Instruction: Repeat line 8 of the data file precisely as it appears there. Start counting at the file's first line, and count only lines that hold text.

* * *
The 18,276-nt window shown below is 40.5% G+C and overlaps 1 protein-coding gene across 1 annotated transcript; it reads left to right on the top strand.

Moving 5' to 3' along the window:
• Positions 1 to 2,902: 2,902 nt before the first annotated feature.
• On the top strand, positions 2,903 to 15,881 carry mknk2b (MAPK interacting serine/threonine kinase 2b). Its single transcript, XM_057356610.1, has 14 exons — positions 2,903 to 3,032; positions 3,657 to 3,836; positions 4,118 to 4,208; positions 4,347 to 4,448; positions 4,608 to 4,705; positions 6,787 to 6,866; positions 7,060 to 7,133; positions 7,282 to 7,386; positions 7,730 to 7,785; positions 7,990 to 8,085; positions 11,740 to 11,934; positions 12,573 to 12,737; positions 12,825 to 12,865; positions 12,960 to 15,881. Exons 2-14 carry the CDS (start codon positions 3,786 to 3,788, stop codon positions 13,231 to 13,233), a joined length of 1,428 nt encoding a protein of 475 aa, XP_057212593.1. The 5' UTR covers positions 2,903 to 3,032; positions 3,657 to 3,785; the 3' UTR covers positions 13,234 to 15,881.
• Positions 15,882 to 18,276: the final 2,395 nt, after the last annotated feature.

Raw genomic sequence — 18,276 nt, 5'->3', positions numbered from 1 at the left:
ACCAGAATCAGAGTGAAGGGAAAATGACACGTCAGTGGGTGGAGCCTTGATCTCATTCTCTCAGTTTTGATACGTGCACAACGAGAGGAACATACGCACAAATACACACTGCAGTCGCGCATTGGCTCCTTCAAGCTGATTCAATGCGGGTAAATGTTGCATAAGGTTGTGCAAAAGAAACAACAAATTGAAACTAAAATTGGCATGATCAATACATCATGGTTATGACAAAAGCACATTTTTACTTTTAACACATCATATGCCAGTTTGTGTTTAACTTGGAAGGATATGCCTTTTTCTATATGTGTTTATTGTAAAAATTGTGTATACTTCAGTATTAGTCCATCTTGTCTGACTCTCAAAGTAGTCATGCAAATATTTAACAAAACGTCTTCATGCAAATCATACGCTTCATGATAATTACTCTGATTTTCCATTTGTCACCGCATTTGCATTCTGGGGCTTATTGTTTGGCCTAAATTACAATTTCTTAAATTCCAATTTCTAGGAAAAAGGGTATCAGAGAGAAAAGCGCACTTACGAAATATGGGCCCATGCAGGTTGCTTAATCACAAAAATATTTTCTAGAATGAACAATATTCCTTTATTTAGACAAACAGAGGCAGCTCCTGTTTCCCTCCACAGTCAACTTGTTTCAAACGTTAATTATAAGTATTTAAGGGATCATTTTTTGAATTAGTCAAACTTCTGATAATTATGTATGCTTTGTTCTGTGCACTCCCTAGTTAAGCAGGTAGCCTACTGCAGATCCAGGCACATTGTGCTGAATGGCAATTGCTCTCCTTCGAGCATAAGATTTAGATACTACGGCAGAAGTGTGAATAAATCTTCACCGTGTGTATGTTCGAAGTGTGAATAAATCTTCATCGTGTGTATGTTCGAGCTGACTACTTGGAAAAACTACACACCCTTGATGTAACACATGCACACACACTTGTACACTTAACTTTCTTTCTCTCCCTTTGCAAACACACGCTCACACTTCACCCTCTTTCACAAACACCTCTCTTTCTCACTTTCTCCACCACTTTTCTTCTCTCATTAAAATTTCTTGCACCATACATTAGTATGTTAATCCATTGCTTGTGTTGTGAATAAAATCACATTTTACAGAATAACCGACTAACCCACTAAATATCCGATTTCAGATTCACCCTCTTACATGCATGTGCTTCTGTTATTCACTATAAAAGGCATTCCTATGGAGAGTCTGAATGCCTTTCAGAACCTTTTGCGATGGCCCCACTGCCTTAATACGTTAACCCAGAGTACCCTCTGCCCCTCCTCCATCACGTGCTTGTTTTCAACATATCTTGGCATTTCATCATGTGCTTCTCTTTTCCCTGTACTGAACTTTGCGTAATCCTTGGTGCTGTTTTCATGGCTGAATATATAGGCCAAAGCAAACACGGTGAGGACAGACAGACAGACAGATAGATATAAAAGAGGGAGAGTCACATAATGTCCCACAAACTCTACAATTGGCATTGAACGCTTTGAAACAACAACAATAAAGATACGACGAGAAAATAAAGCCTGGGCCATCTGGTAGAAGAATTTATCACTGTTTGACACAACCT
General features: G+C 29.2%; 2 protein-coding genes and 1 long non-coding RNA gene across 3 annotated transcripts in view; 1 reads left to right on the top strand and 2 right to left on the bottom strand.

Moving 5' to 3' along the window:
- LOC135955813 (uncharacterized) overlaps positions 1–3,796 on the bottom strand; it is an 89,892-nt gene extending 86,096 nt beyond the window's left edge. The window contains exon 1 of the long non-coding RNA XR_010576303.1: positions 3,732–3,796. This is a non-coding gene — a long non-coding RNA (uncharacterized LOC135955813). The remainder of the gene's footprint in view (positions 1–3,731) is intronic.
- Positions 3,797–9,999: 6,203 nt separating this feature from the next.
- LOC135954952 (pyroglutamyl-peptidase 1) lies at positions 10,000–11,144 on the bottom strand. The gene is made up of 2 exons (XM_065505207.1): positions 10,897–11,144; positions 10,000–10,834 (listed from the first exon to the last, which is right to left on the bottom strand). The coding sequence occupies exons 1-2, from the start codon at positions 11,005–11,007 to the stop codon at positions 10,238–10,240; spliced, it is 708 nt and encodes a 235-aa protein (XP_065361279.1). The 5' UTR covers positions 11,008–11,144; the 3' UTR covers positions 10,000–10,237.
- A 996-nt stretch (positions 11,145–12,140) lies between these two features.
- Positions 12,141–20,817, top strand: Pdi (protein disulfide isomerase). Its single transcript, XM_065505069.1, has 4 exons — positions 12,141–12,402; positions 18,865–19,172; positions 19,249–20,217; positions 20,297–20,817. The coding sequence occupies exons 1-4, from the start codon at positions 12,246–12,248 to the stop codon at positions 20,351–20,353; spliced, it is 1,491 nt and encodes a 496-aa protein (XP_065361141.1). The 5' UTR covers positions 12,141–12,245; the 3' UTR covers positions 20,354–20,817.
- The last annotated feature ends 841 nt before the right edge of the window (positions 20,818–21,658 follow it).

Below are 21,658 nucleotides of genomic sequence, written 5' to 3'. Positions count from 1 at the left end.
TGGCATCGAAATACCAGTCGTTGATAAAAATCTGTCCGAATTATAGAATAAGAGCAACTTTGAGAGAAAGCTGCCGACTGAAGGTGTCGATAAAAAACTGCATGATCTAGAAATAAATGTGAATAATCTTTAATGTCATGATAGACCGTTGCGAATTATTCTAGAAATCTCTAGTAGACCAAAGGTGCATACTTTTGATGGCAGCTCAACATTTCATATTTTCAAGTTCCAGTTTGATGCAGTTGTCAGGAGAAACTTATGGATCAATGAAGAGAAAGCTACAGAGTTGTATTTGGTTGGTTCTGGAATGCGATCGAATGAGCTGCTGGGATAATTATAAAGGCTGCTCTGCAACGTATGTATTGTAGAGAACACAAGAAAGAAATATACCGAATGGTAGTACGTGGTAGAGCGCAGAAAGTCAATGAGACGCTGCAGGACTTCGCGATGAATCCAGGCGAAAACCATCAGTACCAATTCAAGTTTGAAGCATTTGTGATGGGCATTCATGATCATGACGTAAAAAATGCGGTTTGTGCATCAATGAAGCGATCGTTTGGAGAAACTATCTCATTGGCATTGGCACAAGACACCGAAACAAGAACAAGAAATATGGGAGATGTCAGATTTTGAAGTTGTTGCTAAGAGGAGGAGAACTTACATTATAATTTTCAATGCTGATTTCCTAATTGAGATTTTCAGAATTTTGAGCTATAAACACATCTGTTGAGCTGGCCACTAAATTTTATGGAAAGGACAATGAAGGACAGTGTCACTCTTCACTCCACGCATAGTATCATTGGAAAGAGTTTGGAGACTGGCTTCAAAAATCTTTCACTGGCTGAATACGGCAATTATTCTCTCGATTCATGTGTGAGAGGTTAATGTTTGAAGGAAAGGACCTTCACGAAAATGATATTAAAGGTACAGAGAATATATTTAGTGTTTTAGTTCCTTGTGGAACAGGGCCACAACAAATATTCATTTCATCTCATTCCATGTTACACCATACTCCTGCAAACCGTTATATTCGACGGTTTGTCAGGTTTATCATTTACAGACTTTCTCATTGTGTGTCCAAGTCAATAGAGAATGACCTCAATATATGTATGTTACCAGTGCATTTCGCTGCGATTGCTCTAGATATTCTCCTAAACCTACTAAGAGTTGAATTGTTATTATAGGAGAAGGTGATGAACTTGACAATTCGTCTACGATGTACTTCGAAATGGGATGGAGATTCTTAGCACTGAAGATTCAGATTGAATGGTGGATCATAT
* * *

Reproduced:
General features: G+C 29.2%; 2 protein-coding genes and 1 long non-coding RNA gene across 3 annotated transcripts in view; 1 reads left to right on the top strand and 2 right to left on the bottom strand.